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Crestron PSPHD "PROCISE" HD Surround Processor First Look

Crestron PSPHD "PROCISE" HD Surround Processor

Crestron PSPHD "PROCISE" HD Surround Processor


  • Product Name: PSPHD "PROCISE"
  • Manufacturer: Crestron
  • Review Date: March 18, 2011 01:30
  • MSRP: $11,000
  • First Impression: Mildly Interesting
  • 7.3 HD surround sound processing
  • Audyssey MultEQ XT
  • Three floating-point DSP
  • 24-bit 96kHz A-D/D-A
  • Ultra low noise down to 125 dB SNR.
  • Dolby TrueHD, Dolby Digital Plus, and DTS-HD Master Audio
  • Audyssey Dynamic EQ
  • Audyssey Dynamic Volume
  • Pure mode
  • QuickSwitch HD digital switching: fast switching of HDMI audio and video.
  • Smart HDCP Management
  • 30 inputs including HDMI, AES/EBU, S/PDIF optical and coaxial; plus mono, stereo, and multi-channel analog.
  • XLR Balanced Inputs/Outputs
  • PROAMP automatic amplifier pairing
  • Discrete output channel signal processing
  • 2-Channel Signal Steering
  • Downmix outputs
  • Integrated Line Mixer
  • Dedicated Speech Processing
  • Sophisticated Signal Routing
  • Native Crestron control
  • Crestron PROCISE Tools software - affords extensive configuration and fine adjustment via USB or Ethernet.
  • DigitalMedia system integration

We're going to apologize up front. Usually we try to list all the pertinent features under the specifications tab above but Crestron really beat us this time. Their specifications list reads like an owner's manual. When the first "Audio Decoding Mode" you list is "none," maybe you're being a bit too thorough. We've listed what they thought was important enough to warrant being on their description page above, but we'd be whittling down their spec sheet all week. So we'll cover what we think is important below.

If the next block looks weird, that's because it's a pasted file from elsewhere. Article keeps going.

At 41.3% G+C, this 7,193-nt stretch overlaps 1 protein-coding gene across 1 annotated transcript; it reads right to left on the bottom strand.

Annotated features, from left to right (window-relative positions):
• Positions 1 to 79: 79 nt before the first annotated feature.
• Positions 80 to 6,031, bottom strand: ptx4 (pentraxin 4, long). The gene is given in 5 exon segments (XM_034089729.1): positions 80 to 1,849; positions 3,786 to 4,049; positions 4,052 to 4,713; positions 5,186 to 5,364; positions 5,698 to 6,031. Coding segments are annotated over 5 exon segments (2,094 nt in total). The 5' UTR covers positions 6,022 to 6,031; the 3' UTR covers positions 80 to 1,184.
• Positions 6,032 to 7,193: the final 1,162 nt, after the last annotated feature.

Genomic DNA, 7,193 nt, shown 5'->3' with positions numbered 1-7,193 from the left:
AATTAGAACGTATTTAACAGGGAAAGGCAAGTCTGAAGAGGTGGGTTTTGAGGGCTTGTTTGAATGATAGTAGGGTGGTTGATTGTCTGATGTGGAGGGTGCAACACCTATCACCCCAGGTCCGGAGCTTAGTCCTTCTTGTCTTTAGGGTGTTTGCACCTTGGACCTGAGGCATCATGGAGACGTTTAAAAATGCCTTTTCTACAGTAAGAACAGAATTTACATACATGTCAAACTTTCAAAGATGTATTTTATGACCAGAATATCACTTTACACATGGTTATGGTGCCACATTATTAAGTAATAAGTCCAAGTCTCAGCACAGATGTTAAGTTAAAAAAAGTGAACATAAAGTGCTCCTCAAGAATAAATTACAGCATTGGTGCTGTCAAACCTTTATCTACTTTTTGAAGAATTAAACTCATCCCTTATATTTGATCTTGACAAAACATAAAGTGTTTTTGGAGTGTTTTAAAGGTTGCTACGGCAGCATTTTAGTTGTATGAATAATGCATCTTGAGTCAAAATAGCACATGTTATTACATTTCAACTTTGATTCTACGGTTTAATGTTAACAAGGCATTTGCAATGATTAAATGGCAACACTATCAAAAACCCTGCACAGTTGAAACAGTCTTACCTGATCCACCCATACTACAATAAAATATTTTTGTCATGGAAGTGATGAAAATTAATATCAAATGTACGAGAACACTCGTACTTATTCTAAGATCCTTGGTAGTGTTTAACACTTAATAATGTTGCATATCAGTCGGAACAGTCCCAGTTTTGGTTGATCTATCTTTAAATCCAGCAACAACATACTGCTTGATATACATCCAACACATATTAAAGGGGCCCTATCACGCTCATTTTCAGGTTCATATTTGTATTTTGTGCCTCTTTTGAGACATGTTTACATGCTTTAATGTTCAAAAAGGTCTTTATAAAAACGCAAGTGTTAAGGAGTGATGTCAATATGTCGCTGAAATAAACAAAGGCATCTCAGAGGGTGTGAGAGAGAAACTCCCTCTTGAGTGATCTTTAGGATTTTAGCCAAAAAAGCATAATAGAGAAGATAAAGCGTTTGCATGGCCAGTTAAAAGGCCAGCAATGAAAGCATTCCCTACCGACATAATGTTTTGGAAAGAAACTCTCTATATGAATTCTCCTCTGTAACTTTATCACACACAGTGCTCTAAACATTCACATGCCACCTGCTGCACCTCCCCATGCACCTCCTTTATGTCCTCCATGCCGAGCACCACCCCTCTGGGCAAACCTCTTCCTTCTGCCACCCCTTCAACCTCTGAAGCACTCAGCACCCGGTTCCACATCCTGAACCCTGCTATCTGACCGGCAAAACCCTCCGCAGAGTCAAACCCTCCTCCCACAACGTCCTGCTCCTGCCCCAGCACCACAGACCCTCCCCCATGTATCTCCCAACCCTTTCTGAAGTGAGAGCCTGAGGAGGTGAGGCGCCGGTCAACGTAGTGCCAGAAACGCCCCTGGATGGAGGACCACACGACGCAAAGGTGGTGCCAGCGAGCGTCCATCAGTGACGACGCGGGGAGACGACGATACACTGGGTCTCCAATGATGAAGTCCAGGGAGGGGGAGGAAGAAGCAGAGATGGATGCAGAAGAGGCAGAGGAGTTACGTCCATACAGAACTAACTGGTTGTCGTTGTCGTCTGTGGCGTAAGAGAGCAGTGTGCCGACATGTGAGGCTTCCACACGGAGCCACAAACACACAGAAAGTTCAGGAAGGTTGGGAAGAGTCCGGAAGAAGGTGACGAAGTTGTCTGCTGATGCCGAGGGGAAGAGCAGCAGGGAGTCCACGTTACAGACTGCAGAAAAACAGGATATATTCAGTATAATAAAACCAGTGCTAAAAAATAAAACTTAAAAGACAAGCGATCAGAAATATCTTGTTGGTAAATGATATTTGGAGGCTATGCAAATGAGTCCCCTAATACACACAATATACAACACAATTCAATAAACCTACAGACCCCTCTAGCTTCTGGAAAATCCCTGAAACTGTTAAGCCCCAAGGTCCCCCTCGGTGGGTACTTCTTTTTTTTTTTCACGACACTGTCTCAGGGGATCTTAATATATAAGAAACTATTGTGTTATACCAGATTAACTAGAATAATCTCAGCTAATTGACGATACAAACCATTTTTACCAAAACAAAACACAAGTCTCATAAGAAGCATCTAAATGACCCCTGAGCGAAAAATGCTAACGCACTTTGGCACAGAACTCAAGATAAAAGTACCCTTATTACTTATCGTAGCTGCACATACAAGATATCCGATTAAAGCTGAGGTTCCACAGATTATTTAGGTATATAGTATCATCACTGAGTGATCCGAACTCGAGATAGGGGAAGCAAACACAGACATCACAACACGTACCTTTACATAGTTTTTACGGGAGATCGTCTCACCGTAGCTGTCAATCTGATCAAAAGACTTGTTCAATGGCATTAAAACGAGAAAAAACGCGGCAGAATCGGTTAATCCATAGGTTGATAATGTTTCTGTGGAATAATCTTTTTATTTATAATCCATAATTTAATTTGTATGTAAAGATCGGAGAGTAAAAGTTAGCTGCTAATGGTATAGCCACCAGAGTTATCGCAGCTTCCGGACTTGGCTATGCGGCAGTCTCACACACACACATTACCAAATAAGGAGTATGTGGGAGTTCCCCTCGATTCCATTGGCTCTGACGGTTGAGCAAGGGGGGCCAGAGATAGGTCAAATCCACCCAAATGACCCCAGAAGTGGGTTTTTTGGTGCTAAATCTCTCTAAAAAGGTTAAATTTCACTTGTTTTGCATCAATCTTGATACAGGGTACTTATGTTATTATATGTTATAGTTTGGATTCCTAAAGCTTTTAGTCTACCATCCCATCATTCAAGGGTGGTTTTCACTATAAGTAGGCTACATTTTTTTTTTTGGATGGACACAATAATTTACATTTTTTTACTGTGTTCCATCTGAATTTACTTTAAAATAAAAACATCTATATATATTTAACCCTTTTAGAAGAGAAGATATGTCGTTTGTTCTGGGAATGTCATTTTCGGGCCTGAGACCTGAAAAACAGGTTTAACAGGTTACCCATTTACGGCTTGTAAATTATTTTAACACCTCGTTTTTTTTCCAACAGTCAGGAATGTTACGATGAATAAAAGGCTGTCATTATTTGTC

First lets start with what the Crestron PSPHD is not - it is not the newest PSP from Sony (now in HD). It is also not a receiver. It is a processor which means no amps. With a custom installer name like Crestron behind it, you can bet it is also not going to be cheap. You'd be correct, but we'll leave that to the end. Hopefully you didn't see the price above and spoil the surprise. The last thing the Crestron PSPHD is not, is 3D capable. What this means is that you'll have to find a way to get the 3D picture to your screen but not through the Crestron. You'll also need to get the HD audio to the Crestron. Normally, we'd say you'd need a player that has analogue outputs to send the audio to the Crestron and use the HDMI to send the video to the display. In this case, you can skip that if you've invested in one of Oppo's new Universal Blu players with dual HDMI outputs. Plus, when you've plopped down the ginormous bag of money for this processor, what's another $500-$900?

But we digress.

Crestron is a custom installation control company that has a following within the CI industry as rabid as any other you can imagine. They Crestron guys that love Crestron won't use anything else (generally, though Control4 is sifting them away slowly). Branching out to a processor (and amp to be covered in a separate first look) is really a no brainer. But in today's competitive market, you'd better bring something other than a name to the table. And Crestron has.


Now some of the stuff on the back of the PSPHD Procise processor are going to look a little unfamiliar to consumers. Specifically the little green inputs on the top right corner. Don't be afraid, those are for the installers and we're not going to worry about them. You also don't find a bunch of colors clearly delineating inputs and outputs and the whole thing looks a little industrial. That's also by design. Installers don't need guides. They don't need labels for inputs like DVD or CD. They'll assign them all by number. Frankly, we like that as well.